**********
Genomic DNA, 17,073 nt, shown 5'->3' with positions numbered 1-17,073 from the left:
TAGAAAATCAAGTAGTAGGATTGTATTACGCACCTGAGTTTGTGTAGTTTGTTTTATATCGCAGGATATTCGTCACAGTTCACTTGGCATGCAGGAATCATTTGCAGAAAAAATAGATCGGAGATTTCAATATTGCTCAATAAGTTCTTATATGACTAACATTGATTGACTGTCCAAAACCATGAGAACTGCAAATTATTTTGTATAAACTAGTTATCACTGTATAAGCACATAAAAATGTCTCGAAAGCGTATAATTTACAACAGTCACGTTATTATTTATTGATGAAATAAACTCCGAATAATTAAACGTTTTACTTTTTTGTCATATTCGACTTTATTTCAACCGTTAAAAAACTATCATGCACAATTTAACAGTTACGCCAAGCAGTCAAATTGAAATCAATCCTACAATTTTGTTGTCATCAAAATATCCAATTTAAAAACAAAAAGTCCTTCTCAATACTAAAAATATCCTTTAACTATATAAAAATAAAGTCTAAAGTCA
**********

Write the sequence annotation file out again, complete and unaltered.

Genomic DNA, 17,073 nt, shown 5'->3' with positions numbered 1-17,073 from the left:
TAGAAAATCAAGTAGTAGGATTGTATTACGCACCTGAGTTTGTGTAGTTTGTTTTATATCGCAGGATATTCGTCACAGTTCACTTGGCATGCAGGAATCATTTGCAGAAAAAATAGATCGGAGATTTCAATATTGCTCAATAAGTTCTTATATGACTAACATTGATTGACTGTCCAAAACCATGAGAACTGCAAATTATTTTGTATAAACTAGTTATCACTGTATAAGCACATAAAAATGTCTCGAAAGCGTATAATTTACAACAGTCACGTTATTATTTATTGATGAAATAAACTCCGAATAATTAAACGTTTTACTTTTTTGTCATATTCGACTTTATTTCAACCGTTAAAAAACTATCATGCACAATTTAACAGTTACGCCAAGCAGTCAAATTGAAATCAATCCTACAATTTTGTTGTCATCAAAATATCCAATTTAAAAACAAAAAGTCCTTCTCAATACTAAAAATATCCTTTAACTATATAAAAATAAAGTCTAAAGTCA